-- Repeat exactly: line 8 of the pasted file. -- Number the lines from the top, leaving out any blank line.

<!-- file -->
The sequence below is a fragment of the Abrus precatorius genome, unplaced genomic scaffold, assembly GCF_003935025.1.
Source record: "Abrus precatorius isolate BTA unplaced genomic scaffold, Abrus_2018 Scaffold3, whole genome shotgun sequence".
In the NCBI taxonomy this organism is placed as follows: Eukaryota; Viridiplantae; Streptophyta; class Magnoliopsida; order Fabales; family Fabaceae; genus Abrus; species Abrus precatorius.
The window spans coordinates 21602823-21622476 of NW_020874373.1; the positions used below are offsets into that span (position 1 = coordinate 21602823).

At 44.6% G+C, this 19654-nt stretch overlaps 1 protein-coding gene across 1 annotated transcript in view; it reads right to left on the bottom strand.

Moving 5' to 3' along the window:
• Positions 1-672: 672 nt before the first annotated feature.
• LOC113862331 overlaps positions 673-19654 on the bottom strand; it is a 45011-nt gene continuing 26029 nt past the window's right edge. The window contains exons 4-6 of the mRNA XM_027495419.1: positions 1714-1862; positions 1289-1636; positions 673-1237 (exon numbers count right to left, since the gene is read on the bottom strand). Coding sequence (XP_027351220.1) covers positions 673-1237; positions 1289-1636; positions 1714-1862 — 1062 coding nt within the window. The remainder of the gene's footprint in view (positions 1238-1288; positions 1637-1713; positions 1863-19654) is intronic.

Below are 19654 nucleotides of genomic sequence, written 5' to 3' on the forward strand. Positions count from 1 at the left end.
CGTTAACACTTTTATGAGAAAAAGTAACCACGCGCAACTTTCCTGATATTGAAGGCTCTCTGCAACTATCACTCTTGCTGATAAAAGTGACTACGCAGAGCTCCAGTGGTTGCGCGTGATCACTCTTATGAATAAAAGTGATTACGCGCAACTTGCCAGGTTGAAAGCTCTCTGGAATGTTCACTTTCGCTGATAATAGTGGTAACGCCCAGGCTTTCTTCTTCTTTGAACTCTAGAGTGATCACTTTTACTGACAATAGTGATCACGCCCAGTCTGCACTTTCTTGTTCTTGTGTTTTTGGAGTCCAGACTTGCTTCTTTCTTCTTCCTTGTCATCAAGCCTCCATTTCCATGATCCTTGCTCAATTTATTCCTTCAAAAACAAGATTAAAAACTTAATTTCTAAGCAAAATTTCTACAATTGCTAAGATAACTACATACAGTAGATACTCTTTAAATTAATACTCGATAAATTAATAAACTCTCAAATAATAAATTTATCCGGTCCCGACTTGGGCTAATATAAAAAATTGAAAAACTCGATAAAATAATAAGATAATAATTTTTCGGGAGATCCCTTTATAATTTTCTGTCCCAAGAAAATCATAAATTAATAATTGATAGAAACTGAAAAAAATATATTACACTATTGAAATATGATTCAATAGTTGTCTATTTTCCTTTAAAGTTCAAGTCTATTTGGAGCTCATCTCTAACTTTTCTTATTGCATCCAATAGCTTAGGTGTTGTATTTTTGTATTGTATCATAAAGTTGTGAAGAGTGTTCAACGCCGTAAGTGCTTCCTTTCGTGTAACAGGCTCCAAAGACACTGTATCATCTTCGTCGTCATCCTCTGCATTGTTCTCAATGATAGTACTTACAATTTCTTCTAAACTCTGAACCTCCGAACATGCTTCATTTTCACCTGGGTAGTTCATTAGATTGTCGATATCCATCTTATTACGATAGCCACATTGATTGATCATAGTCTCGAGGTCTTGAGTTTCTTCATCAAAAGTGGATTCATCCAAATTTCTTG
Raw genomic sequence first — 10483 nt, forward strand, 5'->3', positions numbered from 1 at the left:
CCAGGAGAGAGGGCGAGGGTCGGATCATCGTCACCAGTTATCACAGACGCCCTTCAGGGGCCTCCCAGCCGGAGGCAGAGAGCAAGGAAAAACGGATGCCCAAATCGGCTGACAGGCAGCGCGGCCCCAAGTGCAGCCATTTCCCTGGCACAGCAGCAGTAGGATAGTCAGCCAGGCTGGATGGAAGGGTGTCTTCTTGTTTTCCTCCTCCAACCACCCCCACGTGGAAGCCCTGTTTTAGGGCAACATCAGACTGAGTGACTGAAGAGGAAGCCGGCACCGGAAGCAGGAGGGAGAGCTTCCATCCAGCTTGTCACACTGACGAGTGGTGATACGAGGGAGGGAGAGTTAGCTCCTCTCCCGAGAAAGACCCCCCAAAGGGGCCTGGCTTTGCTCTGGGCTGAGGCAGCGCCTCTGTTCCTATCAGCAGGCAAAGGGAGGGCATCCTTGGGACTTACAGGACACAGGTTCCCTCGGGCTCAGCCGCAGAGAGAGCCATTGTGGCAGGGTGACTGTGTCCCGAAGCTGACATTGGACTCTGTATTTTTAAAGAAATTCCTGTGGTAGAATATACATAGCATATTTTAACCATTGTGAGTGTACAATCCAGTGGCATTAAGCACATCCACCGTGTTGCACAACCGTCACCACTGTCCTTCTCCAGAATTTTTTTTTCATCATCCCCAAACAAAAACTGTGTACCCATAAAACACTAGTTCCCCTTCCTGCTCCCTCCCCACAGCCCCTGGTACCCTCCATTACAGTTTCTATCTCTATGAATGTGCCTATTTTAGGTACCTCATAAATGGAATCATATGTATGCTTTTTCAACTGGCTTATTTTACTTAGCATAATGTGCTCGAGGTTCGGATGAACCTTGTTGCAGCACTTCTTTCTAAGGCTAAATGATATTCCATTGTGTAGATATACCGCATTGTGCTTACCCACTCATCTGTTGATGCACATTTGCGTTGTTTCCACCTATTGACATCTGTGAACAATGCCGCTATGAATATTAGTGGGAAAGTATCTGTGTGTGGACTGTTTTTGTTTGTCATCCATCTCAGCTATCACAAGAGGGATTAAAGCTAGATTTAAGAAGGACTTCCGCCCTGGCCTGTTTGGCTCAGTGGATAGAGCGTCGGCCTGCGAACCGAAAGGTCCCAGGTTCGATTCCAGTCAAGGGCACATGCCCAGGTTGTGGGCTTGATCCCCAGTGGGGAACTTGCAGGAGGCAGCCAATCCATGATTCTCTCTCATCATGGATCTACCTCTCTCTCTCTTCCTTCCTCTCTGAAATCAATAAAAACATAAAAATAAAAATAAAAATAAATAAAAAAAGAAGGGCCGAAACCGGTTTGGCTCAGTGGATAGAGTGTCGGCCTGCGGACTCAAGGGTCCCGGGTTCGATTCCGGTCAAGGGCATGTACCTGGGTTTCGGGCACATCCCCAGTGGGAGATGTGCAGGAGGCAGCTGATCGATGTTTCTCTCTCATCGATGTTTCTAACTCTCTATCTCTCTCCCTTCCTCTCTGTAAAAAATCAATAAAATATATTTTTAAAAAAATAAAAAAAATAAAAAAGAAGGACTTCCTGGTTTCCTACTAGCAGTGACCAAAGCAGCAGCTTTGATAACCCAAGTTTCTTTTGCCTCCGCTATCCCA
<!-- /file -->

• LOC113862331 overlaps positions 673-19654 on the bottom strand; it is a 45011-nt gene continuing 26029 nt past the window's right edge. The window contains exons 4-6 of the mRNA XM_027495419.1: positions 1714-1862; positions 1289-1636; positions 673-1237 (exon numbers count right to left, since the gene is read on the bottom strand). Coding sequence (XP_027351220.1) covers positions 673-1237; positions 1289-1636; positions 1714-1862 — 1062 coding nt within the window. The remainder of the gene's footprint in view (positions 1238-1288; positions 1637-1713; positions 1863-19654) is intronic.